Last night, our meeting night, she asked me if I would sit this one out. I was so shocked that I agreed before I really had time to think about it, and I stayed home. This morning I ducked out of work for an hour and got weighed at a meeting near my job—which was inconvenient for many reasons, including expensive parking and having to tell my boss I had a medical appointment. Plus I didn’t have time to stay for the whole meeting, just the weigh-in part.
I do not want to leave the program, and I really like the meetings we usually attend. But I do not want to do anything to derail Adrienne, whose weight is a serious health risk and who has never done this well before. I also don’t want to embarrass Adrienne by talking to the group leader about this issue.
What should I do?
Losing in Lewisburg
First, let me commend you for your sensitivity to Adrienne, who is not behaving well at all. I can see why she might be a bit irked by your besting her in the program she invited you into, and jealous that you have lost so much weight when she is the one who most needs to lose it. She may also be embarrassed. But she should have kept her mouth shut, or at least referred to the situation good-humoredly. In fact, although this idea does not seem to have entered her mind or yours, she might even have encouraged and congratulated you. Instead she is being petulant and interfering with your weight-loss efforts.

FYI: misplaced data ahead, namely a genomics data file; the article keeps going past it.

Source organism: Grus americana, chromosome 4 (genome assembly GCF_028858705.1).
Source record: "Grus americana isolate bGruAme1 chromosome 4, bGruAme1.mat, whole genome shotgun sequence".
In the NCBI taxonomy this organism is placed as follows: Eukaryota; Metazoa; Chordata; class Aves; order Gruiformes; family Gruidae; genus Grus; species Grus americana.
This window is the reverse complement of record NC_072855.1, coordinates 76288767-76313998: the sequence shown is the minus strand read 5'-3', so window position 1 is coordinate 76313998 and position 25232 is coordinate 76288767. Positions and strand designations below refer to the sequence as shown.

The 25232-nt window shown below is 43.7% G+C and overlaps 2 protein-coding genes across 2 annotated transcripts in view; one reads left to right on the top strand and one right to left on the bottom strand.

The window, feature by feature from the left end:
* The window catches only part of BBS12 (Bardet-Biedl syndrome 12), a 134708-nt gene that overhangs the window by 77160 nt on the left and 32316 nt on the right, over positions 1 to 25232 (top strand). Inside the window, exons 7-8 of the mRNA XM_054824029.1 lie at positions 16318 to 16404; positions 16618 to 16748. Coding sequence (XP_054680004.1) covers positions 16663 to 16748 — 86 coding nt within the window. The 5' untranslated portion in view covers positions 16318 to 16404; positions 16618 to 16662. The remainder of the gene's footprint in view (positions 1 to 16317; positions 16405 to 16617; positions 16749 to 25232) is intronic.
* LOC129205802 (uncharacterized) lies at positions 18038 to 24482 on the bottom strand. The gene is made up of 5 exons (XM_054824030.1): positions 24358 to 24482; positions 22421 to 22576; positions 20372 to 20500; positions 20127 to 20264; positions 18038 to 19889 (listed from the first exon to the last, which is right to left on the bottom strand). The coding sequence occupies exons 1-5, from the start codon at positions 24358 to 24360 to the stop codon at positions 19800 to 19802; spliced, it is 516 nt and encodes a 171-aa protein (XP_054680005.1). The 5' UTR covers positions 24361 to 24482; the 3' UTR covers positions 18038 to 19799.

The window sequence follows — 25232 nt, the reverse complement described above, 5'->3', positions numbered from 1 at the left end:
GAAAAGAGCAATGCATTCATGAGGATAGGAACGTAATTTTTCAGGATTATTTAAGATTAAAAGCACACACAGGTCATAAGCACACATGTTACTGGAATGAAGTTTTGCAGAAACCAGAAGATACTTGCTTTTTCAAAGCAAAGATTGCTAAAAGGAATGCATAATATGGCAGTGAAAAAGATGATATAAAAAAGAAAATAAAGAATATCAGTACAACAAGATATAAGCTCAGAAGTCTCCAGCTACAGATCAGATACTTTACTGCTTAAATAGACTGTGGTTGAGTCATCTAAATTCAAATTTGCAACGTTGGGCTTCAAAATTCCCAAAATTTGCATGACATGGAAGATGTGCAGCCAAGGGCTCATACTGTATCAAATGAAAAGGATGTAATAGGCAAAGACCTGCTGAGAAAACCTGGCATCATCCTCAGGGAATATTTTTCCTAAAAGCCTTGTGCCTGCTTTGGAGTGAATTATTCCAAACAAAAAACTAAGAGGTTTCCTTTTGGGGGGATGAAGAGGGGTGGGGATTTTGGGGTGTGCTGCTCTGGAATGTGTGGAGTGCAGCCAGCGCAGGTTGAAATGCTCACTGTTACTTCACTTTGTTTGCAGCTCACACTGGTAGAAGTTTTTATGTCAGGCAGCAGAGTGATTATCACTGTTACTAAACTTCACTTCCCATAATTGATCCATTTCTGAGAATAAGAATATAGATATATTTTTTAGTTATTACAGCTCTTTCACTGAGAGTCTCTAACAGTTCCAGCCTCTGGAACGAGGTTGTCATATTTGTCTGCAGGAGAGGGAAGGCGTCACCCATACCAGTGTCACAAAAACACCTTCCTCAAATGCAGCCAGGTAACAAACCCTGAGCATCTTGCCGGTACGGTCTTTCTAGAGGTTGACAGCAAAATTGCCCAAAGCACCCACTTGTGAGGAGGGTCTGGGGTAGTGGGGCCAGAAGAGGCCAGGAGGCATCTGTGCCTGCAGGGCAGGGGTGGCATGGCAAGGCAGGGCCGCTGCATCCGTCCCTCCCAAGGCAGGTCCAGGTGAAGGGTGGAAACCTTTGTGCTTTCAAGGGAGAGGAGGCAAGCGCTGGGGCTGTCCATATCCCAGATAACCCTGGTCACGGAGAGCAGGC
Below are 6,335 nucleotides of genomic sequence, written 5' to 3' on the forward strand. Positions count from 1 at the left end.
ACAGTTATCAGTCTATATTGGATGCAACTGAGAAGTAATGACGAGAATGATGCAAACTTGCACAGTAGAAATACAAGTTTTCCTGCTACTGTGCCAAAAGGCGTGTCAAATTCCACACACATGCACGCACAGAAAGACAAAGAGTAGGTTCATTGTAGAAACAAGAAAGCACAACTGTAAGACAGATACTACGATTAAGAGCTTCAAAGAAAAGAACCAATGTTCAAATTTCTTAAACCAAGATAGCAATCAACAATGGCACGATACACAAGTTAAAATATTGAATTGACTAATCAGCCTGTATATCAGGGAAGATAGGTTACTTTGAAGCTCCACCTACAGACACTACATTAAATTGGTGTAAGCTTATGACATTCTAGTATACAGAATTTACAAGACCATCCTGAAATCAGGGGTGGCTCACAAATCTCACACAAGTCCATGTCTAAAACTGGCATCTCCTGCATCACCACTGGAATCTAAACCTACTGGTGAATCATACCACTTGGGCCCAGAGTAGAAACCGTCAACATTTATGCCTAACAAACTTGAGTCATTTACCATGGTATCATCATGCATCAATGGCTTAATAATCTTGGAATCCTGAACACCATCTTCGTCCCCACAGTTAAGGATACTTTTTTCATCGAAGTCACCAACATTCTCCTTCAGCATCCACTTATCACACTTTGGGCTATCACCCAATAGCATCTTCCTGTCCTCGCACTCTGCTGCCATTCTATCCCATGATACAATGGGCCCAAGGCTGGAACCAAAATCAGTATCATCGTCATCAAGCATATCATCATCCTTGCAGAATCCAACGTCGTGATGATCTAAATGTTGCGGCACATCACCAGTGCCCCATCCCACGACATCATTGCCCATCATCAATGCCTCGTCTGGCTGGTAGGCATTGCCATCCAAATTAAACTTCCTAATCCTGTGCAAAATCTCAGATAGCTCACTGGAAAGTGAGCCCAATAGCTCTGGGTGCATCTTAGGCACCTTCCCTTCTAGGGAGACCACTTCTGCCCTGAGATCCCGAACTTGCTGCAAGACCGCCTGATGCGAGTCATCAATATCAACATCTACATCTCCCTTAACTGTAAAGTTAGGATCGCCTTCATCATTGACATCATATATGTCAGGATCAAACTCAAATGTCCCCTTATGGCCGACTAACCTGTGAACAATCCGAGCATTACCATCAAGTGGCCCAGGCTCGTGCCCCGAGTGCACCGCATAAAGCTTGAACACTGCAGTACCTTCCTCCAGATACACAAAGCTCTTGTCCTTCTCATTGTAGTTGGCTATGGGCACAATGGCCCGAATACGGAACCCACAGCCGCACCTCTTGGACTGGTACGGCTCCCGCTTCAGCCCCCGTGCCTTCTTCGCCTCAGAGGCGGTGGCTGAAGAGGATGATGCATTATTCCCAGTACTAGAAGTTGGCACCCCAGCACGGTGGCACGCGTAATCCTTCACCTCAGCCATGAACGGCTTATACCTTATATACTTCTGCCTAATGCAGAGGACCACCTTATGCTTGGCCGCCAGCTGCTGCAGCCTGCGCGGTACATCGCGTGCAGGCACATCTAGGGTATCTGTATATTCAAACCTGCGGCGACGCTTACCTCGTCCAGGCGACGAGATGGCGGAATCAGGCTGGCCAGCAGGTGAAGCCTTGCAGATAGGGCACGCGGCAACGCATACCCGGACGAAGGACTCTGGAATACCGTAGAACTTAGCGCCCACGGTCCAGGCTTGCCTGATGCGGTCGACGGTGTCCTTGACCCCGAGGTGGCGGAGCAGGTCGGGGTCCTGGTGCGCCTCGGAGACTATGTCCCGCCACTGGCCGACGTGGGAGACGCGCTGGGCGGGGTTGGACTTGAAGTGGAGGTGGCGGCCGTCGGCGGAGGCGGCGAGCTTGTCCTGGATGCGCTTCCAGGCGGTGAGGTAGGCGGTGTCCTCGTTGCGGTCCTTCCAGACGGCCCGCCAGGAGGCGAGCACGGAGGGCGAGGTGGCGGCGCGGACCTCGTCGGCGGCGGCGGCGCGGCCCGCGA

Is Adrienne’s recent behavior unusual? I ask this because, if it is, you might want to find out whether she has been starving herself over the last few weeks in an effort to catch up with you. Most of us know how crazy even self-imposed hunger can make us. I hold out a hope, though a faint one, that if you could convince Adrienne to meet with you this weekend over a nice cozy 500-calorie-or-more meal, you might be able to convince her that being a diet buddy is actually the opposite of a zero-sum game, and that the two of you should start over with less emphasis on pound-for-pound comparison and more on well-being and healthy eating.
Still, as I said, this hope is a faint one. Even if you get Adrienne to see reason during one or more conversations, reason probably has very little to do with the way she competes with and resents you. I am wondering whether you two have a history. Have you always been the thinner one? Has she ever been jealous of you in the past, because of your weight or for some other reason?